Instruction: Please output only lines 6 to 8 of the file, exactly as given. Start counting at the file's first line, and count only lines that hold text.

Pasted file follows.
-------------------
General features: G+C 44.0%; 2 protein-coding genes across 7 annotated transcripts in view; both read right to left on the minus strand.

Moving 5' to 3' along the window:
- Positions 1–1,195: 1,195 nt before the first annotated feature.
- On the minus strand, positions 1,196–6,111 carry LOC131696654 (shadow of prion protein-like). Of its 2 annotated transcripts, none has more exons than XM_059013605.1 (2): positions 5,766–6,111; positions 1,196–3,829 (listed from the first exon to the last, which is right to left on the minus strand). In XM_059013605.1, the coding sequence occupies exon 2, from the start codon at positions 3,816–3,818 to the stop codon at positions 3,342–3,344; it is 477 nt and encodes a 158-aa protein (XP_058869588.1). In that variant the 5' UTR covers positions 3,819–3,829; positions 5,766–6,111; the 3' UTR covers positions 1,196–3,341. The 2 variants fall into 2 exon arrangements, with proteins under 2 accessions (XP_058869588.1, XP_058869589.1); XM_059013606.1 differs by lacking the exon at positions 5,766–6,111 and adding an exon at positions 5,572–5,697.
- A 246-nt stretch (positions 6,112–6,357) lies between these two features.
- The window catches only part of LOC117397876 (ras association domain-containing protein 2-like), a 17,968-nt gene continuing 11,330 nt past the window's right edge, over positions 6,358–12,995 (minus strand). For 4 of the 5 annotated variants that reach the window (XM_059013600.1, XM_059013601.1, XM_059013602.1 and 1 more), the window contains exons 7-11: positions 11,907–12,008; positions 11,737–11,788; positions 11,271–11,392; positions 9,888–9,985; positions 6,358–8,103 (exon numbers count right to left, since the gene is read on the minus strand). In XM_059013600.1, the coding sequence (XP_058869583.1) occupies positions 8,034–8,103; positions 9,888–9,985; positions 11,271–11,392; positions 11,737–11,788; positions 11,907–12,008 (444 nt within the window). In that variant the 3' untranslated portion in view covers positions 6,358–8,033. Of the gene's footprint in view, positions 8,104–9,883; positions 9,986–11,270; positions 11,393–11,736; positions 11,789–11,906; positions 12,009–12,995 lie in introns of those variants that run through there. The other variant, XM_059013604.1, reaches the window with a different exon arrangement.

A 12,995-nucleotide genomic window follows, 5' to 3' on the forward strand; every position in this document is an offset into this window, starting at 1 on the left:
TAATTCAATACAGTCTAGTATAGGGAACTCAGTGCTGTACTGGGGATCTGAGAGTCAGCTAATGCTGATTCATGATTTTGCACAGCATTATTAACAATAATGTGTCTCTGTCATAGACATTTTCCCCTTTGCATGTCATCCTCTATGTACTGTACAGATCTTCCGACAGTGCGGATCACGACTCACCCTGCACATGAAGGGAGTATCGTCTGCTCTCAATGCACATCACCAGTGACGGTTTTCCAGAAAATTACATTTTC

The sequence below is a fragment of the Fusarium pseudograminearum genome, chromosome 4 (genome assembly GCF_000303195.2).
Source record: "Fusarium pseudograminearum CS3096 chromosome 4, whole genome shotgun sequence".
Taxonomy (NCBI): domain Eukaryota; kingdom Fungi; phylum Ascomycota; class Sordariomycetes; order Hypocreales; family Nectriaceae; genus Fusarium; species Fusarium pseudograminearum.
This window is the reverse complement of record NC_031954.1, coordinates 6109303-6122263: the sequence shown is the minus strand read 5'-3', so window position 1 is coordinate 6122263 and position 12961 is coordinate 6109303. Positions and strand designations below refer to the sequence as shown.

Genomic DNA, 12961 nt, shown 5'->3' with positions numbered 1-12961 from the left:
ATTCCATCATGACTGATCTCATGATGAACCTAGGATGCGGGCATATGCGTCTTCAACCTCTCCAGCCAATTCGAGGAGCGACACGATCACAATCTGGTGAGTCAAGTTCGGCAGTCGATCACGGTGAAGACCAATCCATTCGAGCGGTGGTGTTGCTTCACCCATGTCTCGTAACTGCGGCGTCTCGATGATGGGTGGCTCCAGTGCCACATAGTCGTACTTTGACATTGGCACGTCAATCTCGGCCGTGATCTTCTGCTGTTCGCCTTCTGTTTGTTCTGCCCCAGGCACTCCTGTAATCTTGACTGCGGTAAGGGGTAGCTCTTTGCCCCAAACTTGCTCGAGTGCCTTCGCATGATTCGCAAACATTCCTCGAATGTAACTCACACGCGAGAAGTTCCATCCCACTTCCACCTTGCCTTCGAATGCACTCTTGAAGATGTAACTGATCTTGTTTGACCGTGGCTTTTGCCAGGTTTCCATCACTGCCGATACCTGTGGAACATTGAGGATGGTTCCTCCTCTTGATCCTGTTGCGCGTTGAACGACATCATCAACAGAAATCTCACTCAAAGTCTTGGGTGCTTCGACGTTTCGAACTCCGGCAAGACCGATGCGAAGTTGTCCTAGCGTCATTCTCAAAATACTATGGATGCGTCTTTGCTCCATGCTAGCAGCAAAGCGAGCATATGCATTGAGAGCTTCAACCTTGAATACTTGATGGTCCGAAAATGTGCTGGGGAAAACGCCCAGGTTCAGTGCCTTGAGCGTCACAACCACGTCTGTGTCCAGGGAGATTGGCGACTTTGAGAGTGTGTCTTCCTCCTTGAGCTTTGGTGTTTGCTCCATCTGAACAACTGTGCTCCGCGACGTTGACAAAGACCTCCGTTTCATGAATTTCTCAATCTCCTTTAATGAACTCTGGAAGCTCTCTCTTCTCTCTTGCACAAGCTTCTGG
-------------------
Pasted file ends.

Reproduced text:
- The window catches only part of LOC117397876 (ras association domain-containing protein 2-like), a 17,968-nt gene continuing 11,330 nt past the window's right edge, over positions 6,358–12,995 (minus strand). For 4 of the 5 annotated variants that reach the window (XM_059013600.1, XM_059013601.1, XM_059013602.1 and 1 more), the window contains exons 7-11: positions 11,907–12,008; positions 11,737–11,788; positions 11,271–11,392; positions 9,888–9,985; positions 6,358–8,103 (exon numbers count right to left, since the gene is read on the minus strand). In XM_059013600.1, the coding sequence (XP_058869583.1) occupies positions 8,034–8,103; positions 9,888–9,985; positions 11,271–11,392; positions 11,737–11,788; positions 11,907–12,008 (444 nt within the window). In that variant the 3' untranslated portion in view covers positions 6,358–8,033. Of the gene's footprint in view, positions 8,104–9,883; positions 9,986–11,270; positions 11,393–11,736; positions 11,789–11,906; positions 12,009–12,995 lie in introns of those variants that run through there. The other variant, XM_059013604.1, reaches the window with a different exon arrangement.

A 12,995-nucleotide genomic window follows, 5' to 3' on the forward strand; every position in this document is an offset into this window, starting at 1 on the left:
TAATTCAATACAGTCTAGTATAGGGAACTCAGTGCTGTACTGGGGATCTGAGAGTCAGCTAATGCTGATTCATGATTTTGCACAGCATTATTAACAATAATGTGTCTCTGTCATAGACATTTTCCCCTTTGCATGTCATCCTCTATGTACTGTACAGATCTTCCGACAGTGCGGATCACGACTCACCCTGCACATGAAGGGAGTATCGTCTGCTCTCAATGCACATCACCAGTGACGGTTTTCCAGAAAATTACATTTTC